Financial aid for DACA renewals now available.

Please see below for details.

*Updated November 20, 2020*

The information on this page does not, and is not intended to, constitute as legal advice. Instead, all content below is provided for general informational purposes only.


Current Status of DACA

On June 18, 2020, the U.S. Supreme Court ruled that the Trump administration is not permitted to immediately proceed with its plan to end the Deferred Action for Childhood Arrivals (DACA) program, which allows individuals who were brought into the U.S. as children to become eligible for both a work permit and deferred action from deportation. Thus, the DACA program remains legal.

However, in defiance of the Supreme Court ruling and a subsequent Maryland Federal District Court ruling, the Trump Administration announced that it would not accept new applications for the DACA program. Despite USCIS rejecting all initial applications for now, some advocates recommend that first-time applicants should still submit applications for DACA in an attempt to pursue a litigation strategy. Other advocates like the Northwest Immigrant Rights Project (NWIRP) recommend not "submitting an initial application for someone who has not had DACA until any legal challenges have resolved this question."

If you have previously been granted DACA and remain eligible, you can still apply. U.S. Citizenship and Immigration Services is currently accepting DACA renewal applications, as well as applications from DACA-eligible community members whose DACA status has expired. Unfortunately, USCIS has also announced that they are limiting renewals to just one year, instead of two.

Additionally, DHS would be restricting requests for permission to travel abroad, (known as "advance parole") for current DACA recipients, unless in cases of "exceptional circumstances."

If you need assistance renewing your DACA status or if you would like to talk with a legal service provider about potential other options to adjust your status, a number of community-based organizations are offering free assistance to applicants. See below.

If you want to renew your DACA on your own, here is more information on the specific process of how to re-apply or renew:


Free Legal Clinics and Consultations

DACA remains legal for now. And despite the results of the 2020 Election, comprehensive immigration reform seems unlikely. This is why advocates are recommending that undocumented immigrants, current DACA-recipients, past DACA-recipients, and DACA-eligible individuals consult with an immigration attorney to explore potential options to apply for legal status. The organizations below are offering free legal help to qualified DACA recipients and undocumented immigrants, including consultations, screenings, and other legal assistance.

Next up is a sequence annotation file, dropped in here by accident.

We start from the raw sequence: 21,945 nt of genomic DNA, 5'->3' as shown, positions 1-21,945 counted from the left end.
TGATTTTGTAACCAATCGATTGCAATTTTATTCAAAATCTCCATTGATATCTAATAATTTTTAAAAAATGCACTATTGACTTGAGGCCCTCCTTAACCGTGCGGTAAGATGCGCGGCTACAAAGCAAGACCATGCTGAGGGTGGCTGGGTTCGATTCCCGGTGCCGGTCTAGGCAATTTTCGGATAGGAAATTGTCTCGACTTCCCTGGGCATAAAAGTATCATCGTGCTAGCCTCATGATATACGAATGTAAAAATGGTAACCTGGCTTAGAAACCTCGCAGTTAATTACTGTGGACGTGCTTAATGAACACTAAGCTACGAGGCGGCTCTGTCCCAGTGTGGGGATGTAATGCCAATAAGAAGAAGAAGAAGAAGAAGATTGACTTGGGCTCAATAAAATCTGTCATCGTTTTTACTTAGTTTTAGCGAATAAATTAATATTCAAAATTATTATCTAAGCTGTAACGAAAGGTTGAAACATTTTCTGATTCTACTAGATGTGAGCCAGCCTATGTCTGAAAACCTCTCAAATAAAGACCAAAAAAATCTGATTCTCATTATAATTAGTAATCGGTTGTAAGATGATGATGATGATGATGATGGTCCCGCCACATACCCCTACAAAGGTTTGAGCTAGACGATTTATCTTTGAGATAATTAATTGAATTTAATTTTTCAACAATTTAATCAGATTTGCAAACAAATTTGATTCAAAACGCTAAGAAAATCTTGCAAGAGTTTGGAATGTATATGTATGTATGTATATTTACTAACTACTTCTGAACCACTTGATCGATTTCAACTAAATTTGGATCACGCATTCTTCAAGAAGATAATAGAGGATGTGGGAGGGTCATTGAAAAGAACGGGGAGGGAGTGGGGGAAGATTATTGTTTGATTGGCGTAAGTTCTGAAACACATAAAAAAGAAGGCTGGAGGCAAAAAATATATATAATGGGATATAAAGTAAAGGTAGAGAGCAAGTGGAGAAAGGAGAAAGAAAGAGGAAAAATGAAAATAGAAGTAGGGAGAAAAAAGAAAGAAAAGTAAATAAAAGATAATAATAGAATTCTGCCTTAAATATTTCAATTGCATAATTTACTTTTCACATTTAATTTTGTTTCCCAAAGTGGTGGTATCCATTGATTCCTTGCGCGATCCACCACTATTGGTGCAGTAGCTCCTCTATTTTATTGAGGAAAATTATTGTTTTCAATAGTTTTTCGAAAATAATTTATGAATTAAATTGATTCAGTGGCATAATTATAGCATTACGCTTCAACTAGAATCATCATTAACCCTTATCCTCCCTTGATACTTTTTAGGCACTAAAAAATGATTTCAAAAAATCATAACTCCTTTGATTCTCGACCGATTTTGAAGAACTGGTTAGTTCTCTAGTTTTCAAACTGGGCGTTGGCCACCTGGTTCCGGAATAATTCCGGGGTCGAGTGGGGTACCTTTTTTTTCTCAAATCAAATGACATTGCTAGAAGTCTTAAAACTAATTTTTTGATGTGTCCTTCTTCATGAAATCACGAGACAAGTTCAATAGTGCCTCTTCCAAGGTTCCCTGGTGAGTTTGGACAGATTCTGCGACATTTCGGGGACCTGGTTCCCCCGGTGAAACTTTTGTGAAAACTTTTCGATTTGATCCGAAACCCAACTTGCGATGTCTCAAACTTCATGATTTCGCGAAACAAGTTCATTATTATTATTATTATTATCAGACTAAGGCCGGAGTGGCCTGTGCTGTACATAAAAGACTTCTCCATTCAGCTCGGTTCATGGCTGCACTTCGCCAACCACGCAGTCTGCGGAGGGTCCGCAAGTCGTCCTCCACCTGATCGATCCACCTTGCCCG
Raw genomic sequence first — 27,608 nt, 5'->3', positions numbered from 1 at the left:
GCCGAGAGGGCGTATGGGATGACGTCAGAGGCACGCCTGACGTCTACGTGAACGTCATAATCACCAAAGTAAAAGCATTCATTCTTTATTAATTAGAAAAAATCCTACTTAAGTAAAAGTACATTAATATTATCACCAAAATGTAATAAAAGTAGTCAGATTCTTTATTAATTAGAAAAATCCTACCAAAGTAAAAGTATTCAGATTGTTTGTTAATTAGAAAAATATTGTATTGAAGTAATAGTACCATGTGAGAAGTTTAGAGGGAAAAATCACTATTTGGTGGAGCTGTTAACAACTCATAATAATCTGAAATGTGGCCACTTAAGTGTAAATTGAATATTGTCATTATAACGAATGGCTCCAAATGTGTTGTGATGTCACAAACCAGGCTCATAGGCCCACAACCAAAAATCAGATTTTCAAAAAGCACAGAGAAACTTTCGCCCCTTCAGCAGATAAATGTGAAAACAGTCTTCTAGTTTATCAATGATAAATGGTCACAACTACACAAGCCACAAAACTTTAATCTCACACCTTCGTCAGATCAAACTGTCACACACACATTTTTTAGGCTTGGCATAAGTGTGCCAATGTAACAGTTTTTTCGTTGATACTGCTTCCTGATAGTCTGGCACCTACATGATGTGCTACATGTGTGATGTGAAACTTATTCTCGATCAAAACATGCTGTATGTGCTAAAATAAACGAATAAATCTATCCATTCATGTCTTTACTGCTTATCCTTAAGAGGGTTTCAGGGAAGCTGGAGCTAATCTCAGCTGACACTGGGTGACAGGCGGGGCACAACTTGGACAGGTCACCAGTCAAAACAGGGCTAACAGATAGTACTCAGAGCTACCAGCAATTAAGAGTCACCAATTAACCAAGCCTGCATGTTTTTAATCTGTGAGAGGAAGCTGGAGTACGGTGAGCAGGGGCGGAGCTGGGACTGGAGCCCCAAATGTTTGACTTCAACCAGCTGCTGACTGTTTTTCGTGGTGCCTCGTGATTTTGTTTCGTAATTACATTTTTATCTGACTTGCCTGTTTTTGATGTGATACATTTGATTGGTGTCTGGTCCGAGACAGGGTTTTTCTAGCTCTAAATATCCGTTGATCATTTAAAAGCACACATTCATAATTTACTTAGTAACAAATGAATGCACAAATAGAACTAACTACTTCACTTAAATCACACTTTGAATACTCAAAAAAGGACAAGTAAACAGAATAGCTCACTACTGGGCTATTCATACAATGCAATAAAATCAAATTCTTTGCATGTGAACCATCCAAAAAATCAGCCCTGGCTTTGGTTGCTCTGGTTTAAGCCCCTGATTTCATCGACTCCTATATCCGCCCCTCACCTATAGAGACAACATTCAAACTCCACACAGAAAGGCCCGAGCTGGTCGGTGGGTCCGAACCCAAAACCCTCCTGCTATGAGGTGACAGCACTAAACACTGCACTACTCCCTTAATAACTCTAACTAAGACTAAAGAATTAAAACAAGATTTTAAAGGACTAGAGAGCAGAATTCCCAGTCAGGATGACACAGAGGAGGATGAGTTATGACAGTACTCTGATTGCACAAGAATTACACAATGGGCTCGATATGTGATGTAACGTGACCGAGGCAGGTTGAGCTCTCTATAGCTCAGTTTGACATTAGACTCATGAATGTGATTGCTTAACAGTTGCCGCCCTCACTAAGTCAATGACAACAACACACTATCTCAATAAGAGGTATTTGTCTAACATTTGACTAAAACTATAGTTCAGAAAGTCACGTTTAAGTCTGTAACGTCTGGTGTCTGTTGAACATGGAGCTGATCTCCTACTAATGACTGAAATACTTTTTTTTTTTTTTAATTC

Financial Assistance for DACA Renewals

If you need financial assistance to pay for the cost of renewing your DACA application, the below organizations may be able to help:

  • El Centro de la Raza in partnership with OIRA is offering DACA renewal fee scholarship funds are also now to individuals who reside in, or work in, or go to school in Seattle. To apply and learn more, please visit: elcentrodelaraza.org/get-help/daca. UPDATED
  • Express Credit Union offers a DACA Loan for DACA recipients who need help affording the renewal fee.
  • GoFundMe has launched an effort to help DACA recipients crowdfund to raise money for the renewal fee.
  • The Mexican Consulate in Seattle is offering financial assistance to DACA recipients of Mexican origin. Learn more from Consulado de México en Seattle or the closest Mexican consulate near you, as you may be able to receive assistance.
  • Seattle Credit Union offers a DACA Loan for DACA recipients who need help affording the renewal fee.
  • The University of Washington Office of Minority Affairs & Diversity has compiled this list of financial assistance opportunities for immigrants who may not be able to afford the cost of renewing their DACA status.


Mental Health Resources for DACA Recipients


About DACA

Deferred Action for Childhood Arrivals (DACA) was established by President Obama in 2012. It granted a form of temporary relief from deportation known as "deferred action" to undocumented youth who came to the U.S. before the age of 16, who resided in the U.S. since June 2007, and who met other requirements. DACA also provides eligibility for these same individuals to receive a work permit. DACA status is renewable every two years.

More than 800,000 undocumented youth nationwide received this temporary relief. In Washington, approximately 18,000 undocumented youth are DACA recipients, and we estimate about one-third to half of them live in Seattle-King County.

The City of Seattle is a proud municipal supporter of the #HomeIsHere campaign.

A DACA-recipient at a protest.


Cities for DACA Campaign

A graphic showing undocumented Americans living their lives freely.The Cities for DACA Campaign makes clear that DACA recipients strengthen the social and institutional fabric of our cities by highlighting recipients’ stories and the positive contributions they make to communities across the country, as well as the negative consequences that ending DACA would have nationwide. The campaign also seeks to ensure that DACA recipients and impacted communities have accurate information about the program, and know how to access local and national resources and services.

Learn more about how municipalities across the U.S. are #CITIESFORDACA.